Search Images Maps Play YouTube News Gmail Drive More »
Sign in
Screen reader users: click this link for accessible mode. Accessible mode has the same essential features but works better with your reader.

Patents

  1. Advanced Patent Search
Publication numberUS3405269 A
Publication typeGrant
Publication dateOct 8, 1968
Filing dateJul 16, 1965
Priority dateJul 16, 1965
Publication numberUS 3405269 A, US 3405269A, US-A-3405269, US3405269 A, US3405269A
InventorsDavid F Wood
Original AssigneeHoneywell Inc
Export CitationBiBTeX, EndNote, RefMan
External Links: USPTO, USPTO Assignment, Espacenet
Radiation pyrometer having focusing means
US 3405269 A
Images(3)
Previous page
Next page
Description  (OCR text may contain errors)

Oct. 8, 1968 D. F. wooo RADIATION PYROMETER HAVING FOCUSING MEANS Filed July 16, 1965 3 Sheets-Sheet l I EW INVENTOR. DAVID F. WOOD ATTORNEY.

Oct. 8, 1968 D. F. WOOD RADIATIOIJ PYROMETER HAVING FOCUSING MEANS 5 Sheets-Sheet 2 Filed July 16, 1965 FIG. 2

INVENTOR. DAVID F. WOOD ATTORNEY.

, Oct. 8, 1968 b. F. WOOD 3,405,269

RADIATION PYROMETER HAVING FOCUSING MEANS Filed July 16, 1965 s Sheets-Sheet 5 INVENTOR.

ATTORNEY.

United States Patent 3,405,269 RADIATION PYROMETER HAVING FOCUSING MEANS David F. Wood, Roslyn, Pa., assignor to Honeywell Inc., Minneapolis, Minn., a corporation of Delaware Filed July 16, 1965, Ser. No. 472,645 8 Claims. (Cl. 250--83.3)

ABSTRACT OF THE DISCLOSURE A radiation pyrometer having a lens for focusing infrared wavelengths upon a sensor is also providedwith a mirror for reflecting visible wavelengths into a second path toward a reticle formed on a slide. The slide and lens are simultaneously adjusted while the slide is viewed through a second lens and mirror system. A visual indication of a focused condition on the reticle of the slide automatically indicates a focused condition of the infrared wavelengths upon the sensor.

This invention relates to a focusing arrangement for a measuring apparatus and, more specifically, to a device for focusing a first wavelength band from the electromagnetic spectrum on a sensor through the utilization of a second wavelength band which indicates the focused condition of the first band.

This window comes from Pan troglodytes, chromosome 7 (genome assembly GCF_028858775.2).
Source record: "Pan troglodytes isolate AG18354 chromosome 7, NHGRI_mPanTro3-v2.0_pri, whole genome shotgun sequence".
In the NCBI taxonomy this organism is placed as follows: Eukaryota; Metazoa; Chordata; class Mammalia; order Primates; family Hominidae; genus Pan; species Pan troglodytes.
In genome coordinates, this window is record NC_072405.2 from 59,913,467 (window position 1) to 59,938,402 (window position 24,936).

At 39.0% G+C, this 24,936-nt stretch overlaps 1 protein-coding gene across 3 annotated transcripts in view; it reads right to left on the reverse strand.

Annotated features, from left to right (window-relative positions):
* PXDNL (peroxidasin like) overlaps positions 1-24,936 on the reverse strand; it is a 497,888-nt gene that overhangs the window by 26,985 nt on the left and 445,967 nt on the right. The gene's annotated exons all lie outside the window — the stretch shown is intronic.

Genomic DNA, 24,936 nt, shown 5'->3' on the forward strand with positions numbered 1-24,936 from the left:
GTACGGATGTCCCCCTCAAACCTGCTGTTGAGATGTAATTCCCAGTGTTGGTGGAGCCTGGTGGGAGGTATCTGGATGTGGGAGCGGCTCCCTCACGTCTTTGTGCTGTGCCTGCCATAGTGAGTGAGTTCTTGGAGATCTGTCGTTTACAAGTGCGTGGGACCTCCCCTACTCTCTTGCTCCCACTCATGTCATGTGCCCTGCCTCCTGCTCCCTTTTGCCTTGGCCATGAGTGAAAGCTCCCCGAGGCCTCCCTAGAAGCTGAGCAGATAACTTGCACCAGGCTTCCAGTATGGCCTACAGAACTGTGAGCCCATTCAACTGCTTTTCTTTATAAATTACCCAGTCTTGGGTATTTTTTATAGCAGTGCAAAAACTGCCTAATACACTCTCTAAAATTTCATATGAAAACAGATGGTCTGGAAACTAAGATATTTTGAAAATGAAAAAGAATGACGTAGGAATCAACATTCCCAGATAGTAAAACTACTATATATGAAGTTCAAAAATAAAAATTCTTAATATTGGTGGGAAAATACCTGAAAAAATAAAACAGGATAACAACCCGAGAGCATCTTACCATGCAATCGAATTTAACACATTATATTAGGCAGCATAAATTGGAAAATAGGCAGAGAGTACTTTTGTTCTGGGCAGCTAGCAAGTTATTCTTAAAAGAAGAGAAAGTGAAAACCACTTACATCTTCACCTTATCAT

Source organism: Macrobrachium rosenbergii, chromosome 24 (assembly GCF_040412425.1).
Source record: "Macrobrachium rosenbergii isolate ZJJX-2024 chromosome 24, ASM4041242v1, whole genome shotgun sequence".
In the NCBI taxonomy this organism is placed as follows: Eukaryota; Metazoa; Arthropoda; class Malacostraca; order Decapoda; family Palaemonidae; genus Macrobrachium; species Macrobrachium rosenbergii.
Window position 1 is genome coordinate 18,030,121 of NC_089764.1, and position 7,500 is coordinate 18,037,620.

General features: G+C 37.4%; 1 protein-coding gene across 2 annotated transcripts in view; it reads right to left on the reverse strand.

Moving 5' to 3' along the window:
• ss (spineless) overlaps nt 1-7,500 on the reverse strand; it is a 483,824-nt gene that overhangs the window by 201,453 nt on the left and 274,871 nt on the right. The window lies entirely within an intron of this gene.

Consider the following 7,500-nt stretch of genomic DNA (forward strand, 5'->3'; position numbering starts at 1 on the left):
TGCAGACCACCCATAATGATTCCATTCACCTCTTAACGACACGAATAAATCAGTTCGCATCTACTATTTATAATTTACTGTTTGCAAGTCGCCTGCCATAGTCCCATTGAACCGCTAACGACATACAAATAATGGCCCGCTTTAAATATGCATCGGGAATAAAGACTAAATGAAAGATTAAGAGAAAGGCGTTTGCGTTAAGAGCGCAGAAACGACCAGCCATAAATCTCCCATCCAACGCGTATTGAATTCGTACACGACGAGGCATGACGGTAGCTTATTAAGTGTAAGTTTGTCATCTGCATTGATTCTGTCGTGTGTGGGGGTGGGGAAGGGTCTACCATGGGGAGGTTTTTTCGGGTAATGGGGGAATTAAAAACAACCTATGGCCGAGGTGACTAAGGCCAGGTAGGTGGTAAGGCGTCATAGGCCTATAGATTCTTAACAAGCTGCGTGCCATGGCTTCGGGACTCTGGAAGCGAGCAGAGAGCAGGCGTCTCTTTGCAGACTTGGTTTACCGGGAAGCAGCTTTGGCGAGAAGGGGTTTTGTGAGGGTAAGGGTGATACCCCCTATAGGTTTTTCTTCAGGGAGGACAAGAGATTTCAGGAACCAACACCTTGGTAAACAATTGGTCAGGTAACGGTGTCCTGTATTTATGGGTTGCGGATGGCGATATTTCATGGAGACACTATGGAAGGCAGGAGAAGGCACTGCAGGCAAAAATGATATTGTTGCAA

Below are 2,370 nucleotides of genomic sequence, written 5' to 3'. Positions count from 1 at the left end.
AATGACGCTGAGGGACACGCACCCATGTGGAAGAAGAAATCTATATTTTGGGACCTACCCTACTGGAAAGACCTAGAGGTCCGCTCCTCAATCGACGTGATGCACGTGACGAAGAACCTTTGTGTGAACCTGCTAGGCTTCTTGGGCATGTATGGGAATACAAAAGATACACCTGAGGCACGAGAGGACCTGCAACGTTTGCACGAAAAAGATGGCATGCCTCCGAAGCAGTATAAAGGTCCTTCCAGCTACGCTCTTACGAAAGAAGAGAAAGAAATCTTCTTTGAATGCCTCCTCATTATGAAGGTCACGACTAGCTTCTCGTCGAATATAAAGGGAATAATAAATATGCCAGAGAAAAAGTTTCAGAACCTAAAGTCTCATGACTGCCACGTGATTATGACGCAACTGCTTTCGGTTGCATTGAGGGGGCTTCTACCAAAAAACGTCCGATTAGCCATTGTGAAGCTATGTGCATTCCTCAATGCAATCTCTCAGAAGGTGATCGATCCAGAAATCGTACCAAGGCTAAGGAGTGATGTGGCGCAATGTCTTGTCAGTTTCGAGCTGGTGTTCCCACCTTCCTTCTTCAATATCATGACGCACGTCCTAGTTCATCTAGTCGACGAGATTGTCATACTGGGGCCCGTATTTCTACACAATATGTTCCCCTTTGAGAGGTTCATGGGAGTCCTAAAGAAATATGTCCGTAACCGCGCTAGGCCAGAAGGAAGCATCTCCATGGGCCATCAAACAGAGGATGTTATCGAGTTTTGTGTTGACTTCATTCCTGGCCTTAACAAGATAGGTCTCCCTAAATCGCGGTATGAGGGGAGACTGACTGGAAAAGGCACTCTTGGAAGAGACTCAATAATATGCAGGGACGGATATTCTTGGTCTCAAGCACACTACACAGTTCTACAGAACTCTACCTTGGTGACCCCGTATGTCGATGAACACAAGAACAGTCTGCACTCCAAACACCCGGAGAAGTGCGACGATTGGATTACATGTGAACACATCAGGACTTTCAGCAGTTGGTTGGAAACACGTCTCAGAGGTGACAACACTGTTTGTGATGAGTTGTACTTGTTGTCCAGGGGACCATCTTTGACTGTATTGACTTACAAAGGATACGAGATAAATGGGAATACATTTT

The focal length of a single lens element is a function of its refractive index and the refractive index varies'depending on the wavelength of the electromagnetic energy passing therethrough. A pyrometer, used for measuring temperatures of relatively small target areas at various focal lengths, must be equipped with suitable directing means to insure that it is sensing the desired target area. The utilization of the visible wavelengths from the electromagnetic energy, radiating from the target area, provides such a means for directing the pyrometer. The pyrometer achieves the measurement of temperature by utilizing the infrared wavelengths from the electromagnetic spectrum. Therefore, the focusing of the visible wavelengths, used for directing the pyrometer, can not be relied on for an indication of a focused condition of the infrared wavelengths on the pyrometer sensor, due to the variation of lens refraction.

Accordingly, one object of the present invention is to provide a measuring device wherein one wavelength band of electromagnetic energy may be focused by focusing a second band of electromagnetic energy.

Another object of the present invention is to provide a means for focusing infrared wavelengths on a pyrometer sensor through the utilization of visible wavelengths.

Still another object of the instant invention is to provide a device for directing a pyrometer toward a target while simultaneously focusing the infrared wavelengths radiating from that target.